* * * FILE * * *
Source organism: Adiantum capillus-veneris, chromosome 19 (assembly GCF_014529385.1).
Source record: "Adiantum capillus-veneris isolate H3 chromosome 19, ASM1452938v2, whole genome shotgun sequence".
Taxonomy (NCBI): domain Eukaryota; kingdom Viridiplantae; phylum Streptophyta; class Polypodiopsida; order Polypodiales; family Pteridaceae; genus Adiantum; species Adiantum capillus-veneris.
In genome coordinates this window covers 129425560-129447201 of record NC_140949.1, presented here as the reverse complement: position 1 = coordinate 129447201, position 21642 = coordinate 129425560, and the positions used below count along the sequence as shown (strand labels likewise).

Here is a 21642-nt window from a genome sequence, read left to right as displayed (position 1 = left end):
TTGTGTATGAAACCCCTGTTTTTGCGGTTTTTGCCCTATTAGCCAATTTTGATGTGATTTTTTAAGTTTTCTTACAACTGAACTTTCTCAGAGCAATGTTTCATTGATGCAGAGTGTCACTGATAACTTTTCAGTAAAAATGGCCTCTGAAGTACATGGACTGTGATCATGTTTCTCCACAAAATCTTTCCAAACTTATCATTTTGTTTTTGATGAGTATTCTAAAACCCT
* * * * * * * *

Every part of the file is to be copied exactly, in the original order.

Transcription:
Source organism: Adiantum capillus-veneris, chromosome 19 (assembly GCF_014529385.1).
Source record: "Adiantum capillus-veneris isolate H3 chromosome 19, ASM1452938v2, whole genome shotgun sequence".
Taxonomy (NCBI): domain Eukaryota; kingdom Viridiplantae; phylum Streptophyta; class Polypodiopsida; order Polypodiales; family Pteridaceae; genus Adiantum; species Adiantum capillus-veneris.
In genome coordinates this window covers 129425560-129447201 of record NC_140949.1, presented here as the reverse complement: position 1 = coordinate 129447201, position 21642 = coordinate 129425560, and the positions used below count along the sequence as shown (strand labels likewise).

Here is a 21642-nt window from a genome sequence, read left to right as displayed (position 1 = left end):
TTGTGTATGAAACCCCTGTTTTTGCGGTTTTTGCCCTATTAGCCAATTTTGATGTGATTTTTTAAGTTTTCTTACAACTGAACTTTCTCAGAGCAATGTTTCATTGATGCAGAGTGTCACTGATAACTTTTCAGTAAAAATGGCCTCTGAAGTACATGGACTGTGATCATGTTTCTCCACAAAATCTTTCCAAACTTATCATTTTGTTTTTGATGAGTATTCTAAAACCCT